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Letter Q Crafts
Letter recognition is the ability to visually identify a written orthographic grapheme such as a letter. Phonemic awareness includes the understanding that written letters represent spoken sounds. The following preschool craft ideas with the letter Q teach young children about the shape of the written letter, as well as some words—little and big—that begin with Q.
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Construction Paper Quilts
Materials: colored construction paper, scissors or paper cutter, glue
Preparation: Cut some sheets of construction paper into smaller squares.
Instructions: Give each preschooler one full sheet of colored construction paper. Show the students how to glue the smaller paper squares onto the full sheet of paper to form a pattern of quilting squares. Throughout the activity, remind the preschool students that quilt begins with the letter Q.
Optional: Instead of squares, allow the preschoolers to cut (using blunt scissors), their own construction paper shapes to make a patchwork quilt. Another idea to lengthen the construction paper quilt craft is to let the children decorate their quilt squares with things that begin with q with crayons or markers before gluing the smaller squares onto the full sheet of construction paper. Students can also practice writing the capital and lowercase letter Q on each quilting square.
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Materials: paper plates, black marker, yellow or gold construction paper, crayons, glue, plastic jewels, large craft eyes, red yarn
Preparation: Draw the outline of the letter Q on the front of the paper plates with the black marker. Cut the construction paper into rectangles wide enough to cross the top of the paper plate.
Instructions: Give each preschooler a paper plate, a construction paper rectangle, two craft eyes, some plastic jewels, and a piece of red yarn. Instruct the children to first color their paper plates with crayon. Emphasize that the outline on the plate is in the shape of a capital letter Q. Glue the rectangle to the top of the plate to form a gold crown. Glue the craft eyes inside the Q and the jewels onto the crown. Finally glue the red yarn under the eyes to form a mouth.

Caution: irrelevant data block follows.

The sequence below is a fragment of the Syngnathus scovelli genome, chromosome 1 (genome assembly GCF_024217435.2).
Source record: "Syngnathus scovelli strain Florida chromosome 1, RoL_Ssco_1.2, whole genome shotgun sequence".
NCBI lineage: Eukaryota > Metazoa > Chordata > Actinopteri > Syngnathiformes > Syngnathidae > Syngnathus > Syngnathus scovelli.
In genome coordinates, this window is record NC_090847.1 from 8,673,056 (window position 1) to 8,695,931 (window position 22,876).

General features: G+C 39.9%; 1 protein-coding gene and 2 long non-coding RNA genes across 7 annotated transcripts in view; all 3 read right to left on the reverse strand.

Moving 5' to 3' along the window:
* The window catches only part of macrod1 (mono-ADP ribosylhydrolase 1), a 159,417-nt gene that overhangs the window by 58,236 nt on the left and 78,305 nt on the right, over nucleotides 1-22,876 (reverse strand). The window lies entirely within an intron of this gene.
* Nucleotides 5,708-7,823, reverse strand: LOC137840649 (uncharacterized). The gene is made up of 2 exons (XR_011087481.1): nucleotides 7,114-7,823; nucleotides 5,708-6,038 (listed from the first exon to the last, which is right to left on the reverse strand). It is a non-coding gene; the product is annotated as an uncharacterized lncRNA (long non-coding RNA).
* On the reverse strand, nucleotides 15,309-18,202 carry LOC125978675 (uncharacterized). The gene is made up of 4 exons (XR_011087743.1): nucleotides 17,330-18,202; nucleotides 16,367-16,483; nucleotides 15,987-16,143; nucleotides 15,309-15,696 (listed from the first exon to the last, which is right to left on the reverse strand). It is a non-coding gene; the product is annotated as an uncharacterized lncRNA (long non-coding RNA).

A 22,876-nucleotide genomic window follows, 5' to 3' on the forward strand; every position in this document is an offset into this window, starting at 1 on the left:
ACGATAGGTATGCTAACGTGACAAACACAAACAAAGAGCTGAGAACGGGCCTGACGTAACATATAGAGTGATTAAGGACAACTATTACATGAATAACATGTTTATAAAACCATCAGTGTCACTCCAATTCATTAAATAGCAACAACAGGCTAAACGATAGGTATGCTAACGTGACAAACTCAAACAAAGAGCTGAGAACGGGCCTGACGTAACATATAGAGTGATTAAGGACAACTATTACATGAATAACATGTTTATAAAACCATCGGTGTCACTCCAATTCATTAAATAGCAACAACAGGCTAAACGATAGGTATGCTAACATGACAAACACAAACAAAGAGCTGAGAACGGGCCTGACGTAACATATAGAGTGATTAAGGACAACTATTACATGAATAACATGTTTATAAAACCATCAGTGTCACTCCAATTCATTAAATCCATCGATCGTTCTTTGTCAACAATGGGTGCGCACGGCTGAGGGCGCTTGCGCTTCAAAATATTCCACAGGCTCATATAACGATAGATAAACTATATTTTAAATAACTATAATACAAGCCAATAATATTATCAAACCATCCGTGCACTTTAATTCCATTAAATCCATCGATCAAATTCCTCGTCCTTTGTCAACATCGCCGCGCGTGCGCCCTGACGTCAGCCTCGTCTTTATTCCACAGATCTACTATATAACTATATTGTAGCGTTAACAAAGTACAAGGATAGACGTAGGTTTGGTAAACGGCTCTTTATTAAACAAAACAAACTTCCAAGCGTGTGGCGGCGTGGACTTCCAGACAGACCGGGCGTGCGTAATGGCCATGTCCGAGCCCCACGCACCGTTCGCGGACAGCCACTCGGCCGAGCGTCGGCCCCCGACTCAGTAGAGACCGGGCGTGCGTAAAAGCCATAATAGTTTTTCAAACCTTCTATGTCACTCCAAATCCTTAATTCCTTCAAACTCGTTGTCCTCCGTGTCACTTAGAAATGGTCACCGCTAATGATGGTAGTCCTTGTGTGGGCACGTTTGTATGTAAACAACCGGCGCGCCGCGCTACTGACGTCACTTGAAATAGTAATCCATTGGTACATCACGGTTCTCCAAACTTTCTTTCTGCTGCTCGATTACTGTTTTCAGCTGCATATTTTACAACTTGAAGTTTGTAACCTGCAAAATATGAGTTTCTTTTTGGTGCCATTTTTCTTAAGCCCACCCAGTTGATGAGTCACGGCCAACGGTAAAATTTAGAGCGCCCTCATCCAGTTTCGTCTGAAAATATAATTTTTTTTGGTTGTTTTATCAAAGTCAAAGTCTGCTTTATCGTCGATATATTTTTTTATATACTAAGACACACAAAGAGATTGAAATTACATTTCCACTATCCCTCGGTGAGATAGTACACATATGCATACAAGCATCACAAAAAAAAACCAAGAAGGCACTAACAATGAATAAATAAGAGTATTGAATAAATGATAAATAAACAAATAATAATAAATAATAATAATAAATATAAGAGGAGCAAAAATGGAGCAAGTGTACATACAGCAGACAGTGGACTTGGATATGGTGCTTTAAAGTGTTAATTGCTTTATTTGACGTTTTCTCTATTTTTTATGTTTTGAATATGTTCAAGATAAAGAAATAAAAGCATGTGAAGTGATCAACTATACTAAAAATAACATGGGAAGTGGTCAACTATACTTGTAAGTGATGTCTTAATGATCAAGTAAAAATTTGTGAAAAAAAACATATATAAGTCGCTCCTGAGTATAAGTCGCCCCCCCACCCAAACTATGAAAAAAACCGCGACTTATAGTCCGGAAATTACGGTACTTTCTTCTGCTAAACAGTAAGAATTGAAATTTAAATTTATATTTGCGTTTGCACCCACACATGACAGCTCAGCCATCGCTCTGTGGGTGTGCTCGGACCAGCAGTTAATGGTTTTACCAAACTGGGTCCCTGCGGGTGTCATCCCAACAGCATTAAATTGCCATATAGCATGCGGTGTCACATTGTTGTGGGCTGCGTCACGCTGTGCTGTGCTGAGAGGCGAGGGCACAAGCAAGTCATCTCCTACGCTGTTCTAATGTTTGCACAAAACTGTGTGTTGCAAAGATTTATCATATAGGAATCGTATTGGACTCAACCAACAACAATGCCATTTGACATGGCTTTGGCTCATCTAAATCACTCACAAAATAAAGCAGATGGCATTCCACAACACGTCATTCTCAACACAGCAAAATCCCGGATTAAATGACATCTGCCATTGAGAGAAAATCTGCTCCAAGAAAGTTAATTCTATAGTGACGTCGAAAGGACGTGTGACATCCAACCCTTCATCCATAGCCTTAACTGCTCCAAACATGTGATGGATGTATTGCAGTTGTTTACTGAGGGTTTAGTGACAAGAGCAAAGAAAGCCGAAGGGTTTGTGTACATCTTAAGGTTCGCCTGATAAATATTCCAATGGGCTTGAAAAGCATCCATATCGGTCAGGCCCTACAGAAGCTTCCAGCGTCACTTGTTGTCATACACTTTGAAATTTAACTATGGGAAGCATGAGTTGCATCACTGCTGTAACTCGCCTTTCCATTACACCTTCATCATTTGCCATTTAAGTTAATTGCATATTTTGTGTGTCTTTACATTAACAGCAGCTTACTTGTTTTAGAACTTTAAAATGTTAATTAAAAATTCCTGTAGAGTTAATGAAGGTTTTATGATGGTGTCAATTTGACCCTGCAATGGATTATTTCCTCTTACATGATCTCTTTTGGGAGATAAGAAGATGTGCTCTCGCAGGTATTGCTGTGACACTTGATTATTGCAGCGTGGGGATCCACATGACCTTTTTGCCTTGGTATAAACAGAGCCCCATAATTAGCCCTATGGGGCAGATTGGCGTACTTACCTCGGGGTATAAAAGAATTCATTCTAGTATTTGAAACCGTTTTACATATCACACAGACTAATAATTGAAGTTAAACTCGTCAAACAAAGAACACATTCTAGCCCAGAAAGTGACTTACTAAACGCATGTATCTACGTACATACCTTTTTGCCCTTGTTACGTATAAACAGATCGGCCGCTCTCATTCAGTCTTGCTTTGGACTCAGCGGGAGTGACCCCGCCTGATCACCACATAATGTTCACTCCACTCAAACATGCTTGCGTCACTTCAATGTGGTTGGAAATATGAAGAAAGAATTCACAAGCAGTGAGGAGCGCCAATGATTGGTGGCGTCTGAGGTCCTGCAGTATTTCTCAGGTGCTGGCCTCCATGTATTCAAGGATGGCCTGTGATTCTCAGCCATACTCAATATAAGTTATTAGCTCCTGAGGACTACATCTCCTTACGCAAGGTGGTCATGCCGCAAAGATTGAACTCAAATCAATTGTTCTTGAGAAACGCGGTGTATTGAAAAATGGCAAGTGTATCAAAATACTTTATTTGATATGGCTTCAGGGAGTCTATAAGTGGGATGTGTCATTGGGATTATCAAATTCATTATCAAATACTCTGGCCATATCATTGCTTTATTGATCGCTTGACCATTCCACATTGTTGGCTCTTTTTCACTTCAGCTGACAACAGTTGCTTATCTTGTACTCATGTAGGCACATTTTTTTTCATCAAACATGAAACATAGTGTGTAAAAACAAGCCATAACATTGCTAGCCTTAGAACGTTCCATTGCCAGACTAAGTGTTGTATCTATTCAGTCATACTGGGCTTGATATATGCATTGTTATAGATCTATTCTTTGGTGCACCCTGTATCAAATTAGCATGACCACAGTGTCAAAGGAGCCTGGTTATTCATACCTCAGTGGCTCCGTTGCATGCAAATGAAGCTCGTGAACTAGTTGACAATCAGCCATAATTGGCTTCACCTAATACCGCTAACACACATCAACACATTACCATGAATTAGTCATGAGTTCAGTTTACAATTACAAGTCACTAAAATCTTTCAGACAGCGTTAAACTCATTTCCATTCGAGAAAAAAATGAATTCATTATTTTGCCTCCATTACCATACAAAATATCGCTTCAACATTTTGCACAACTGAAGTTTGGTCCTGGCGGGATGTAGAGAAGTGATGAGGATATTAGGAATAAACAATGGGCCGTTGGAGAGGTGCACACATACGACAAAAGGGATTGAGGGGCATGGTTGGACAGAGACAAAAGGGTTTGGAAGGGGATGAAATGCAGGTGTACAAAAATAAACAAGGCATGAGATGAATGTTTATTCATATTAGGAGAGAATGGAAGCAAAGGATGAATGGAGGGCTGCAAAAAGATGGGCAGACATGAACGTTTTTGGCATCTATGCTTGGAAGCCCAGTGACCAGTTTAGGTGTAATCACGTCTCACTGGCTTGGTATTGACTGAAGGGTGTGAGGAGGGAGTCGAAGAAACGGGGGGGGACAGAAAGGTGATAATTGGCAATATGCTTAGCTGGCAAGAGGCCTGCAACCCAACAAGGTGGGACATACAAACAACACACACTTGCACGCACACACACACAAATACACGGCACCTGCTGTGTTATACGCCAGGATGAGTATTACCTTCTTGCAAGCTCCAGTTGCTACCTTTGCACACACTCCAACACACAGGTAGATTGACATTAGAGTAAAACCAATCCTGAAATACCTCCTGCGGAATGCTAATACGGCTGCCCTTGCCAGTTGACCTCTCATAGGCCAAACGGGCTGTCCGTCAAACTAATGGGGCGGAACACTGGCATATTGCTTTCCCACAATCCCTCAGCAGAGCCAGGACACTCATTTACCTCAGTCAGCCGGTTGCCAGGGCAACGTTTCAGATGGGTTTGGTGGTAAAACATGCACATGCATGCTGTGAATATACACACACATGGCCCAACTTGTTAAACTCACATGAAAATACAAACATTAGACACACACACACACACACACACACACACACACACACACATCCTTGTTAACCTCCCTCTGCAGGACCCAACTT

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Materials: blank paper, washable black marker, crayons
Preparation: Teach the students about quintuplets. Explain that quintuplets are five babies who are born at the same time. Some of the children might be familiar with multiple births because of siblings, cousins, or friends who are twins. Other children might associate quintuplets with the births of pets such as five puppies in a litter. The basic understanding that the preschoolers should grasp is that quintuplet means five.
Instructions: Give each child a sheet of blank paper. Trace one hand onto the paper with the washable black marker. Instruct the preschoolers to draw five people, one on each finger, on the handprint with the crayons.
Optional: Have the preschool students name their finger quintuplets. Allow each child a chance to tell the class a quick fact about each finger quintuplet. For example, one child might say, "My finger quintuplets are named Sarah, Cindy, Ginger, Bob, and Espen. Sarah likes the color blue. Cindy has red hair. Ginger likes polka dots. Bob is sad because he is wearing a dress. Espen likes to dance."